Riding bikes instead of horses, a growing Columbus bike polo group is hoping the city will pony up a place for them to call their own.

Every Tuesday and Thursday night at the outdoor roller rink on the corner of Lane Avenue and High Street, a group of about 20 Ohio State students and alumni gather to play bike polo, a three-on-three competition that follows many of the same rules as equestrian polo. Each player is equipped with a bike and a homemade mallet and must try to score a goal versus their opponent.

Peter Brown, a fourth-year in geography and film studies, who helped organize the group in Columbus, said he began playing almost four years ago with a group of four or five players each week. As the years went on, the sport began to gain popularity

Brown said the increasing popularity came from word of mouth.

“I just started sending out texts,” he said. “We used to not have enough people to even play a game, now you have to wait to play.”

Brown and David Frankhouser, a fifth-year in physics and math, now have bigger plans for the sport here in Columbus.

“We’re looking for our own location,” Frankhouser said. “We’d like to be able to host teams from other cities for an event.”

The two have been in talks with the city of Columbus Parks and Recreation Department for several months hoping to find a place to call home.

“We don’t have our own place yet, but the city seems positive about it and (bike polo) is definitely generating excitement,” Frankhouser said.

Unlike the equestrian polo, this modified version is known for being “cost-efficient” said Frankhouser.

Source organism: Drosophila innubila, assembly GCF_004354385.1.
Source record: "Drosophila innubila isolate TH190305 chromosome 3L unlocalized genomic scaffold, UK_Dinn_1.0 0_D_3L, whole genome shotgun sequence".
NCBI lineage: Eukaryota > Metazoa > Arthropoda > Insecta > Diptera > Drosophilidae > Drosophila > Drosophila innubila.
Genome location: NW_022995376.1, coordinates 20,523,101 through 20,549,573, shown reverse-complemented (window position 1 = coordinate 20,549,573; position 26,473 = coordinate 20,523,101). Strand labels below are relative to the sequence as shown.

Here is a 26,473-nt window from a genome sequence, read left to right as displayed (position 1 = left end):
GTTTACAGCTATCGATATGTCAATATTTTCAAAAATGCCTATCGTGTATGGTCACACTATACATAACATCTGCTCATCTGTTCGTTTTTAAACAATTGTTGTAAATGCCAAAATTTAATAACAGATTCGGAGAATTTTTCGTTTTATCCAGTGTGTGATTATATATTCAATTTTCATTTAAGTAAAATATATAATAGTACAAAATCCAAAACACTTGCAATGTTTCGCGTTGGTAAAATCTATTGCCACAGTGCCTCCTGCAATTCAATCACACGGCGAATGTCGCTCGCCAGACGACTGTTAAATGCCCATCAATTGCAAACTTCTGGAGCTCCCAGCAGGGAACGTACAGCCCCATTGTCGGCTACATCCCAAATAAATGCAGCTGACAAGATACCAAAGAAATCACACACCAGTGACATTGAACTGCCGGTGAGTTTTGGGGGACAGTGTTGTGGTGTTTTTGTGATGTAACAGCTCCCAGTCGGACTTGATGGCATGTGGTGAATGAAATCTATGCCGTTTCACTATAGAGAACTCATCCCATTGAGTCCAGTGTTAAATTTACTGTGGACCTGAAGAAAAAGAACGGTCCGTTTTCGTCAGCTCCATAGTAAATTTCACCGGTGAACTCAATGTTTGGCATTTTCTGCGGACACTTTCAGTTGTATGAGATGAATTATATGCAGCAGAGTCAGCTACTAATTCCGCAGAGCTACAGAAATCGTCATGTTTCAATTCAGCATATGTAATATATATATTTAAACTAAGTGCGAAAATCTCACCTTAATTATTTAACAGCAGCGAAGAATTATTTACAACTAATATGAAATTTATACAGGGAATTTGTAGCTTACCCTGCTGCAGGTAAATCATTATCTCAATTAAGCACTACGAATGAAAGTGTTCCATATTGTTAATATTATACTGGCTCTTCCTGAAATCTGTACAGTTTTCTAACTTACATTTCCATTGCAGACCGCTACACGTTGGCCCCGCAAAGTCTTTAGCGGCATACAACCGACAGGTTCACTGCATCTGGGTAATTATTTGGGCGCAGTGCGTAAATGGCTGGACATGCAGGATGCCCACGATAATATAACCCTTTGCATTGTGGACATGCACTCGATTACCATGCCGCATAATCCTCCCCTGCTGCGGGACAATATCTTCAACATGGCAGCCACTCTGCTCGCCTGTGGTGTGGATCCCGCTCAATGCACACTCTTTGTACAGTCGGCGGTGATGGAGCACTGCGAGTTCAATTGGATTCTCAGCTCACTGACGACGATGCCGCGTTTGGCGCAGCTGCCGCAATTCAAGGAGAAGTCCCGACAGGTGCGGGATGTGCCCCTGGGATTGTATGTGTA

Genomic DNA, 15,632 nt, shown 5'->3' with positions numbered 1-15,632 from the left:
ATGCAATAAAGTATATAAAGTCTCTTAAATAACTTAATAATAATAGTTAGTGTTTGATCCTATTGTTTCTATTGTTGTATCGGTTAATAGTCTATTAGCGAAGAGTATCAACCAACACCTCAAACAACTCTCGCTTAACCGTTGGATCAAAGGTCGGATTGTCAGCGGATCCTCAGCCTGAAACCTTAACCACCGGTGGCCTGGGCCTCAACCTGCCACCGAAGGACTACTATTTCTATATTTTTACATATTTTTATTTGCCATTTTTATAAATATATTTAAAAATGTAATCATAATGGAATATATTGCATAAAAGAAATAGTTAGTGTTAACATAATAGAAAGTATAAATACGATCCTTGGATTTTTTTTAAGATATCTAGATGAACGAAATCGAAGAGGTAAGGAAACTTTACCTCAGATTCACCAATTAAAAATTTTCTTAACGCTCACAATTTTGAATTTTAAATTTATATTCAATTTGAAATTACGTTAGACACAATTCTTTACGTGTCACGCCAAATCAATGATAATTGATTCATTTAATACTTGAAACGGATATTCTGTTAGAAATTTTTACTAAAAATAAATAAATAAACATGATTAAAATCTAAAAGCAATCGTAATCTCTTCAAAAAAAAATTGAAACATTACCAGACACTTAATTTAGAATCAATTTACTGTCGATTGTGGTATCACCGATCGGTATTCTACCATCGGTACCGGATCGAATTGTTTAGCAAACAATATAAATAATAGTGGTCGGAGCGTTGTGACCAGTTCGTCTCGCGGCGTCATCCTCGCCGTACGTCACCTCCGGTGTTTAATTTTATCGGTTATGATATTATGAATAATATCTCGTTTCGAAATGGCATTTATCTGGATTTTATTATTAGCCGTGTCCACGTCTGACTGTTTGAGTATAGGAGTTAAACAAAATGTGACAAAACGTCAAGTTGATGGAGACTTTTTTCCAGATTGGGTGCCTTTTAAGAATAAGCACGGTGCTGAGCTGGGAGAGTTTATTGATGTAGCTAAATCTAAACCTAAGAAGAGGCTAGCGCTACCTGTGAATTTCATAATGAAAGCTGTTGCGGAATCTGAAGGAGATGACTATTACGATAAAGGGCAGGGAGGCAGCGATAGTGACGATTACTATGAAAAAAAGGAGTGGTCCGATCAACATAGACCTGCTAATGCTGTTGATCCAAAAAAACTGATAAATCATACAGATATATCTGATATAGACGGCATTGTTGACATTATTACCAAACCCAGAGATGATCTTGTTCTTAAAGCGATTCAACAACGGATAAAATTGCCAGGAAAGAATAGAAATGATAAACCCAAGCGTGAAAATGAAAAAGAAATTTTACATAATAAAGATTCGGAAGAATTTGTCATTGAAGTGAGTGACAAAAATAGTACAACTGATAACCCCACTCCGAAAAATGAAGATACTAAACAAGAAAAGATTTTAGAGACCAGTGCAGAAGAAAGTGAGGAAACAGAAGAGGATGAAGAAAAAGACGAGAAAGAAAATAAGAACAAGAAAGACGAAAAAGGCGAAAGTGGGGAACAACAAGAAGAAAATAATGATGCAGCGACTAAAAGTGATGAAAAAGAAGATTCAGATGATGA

“All you need is a crappy bike,” Frankhouser said. “And you can make your own mallet from a ski pole you buy at the thrift store and PVC pipe.”

The teams start on opposite sides of the court while the ball rests in the middle; this formation is called a “joust.”

When the side judge calls out to start, the players begin pedaling toward the ball and the game is under way.

Bike polo is accompanied with a set of only a few rules. For instance, during play, if a player puts his foot on the ground for any reason, he must get on his bike immediately and ride to the side and center of the court and “tap out” by hitting the side wall with his mallet. Once the player has tapped out, he may return to play. Also, a goal will only be counted if the player hits the ball with the end of the mallet head. Any goal scored with the middle of the mallet head will not be counted.

But Frankhouser said the most important rule is to have fun.

“It’s just fun,” Frankhouser said. “It’s competitive, but it’s about having fun.”

Brett Freeman, who graduated Winter Quarter with a bachelor’s degree in communication technology, said bike polo can be intimidating at first.

“I wasn’t sure if I’d really fit in,” Freeman said. “But everyone is just willing to help you get better.”

For some students, the best part of their bike polo experience has been meeting new people.

“This is a really accepting community,” Brown said. “It’s a place that I’ve formed great friendships.”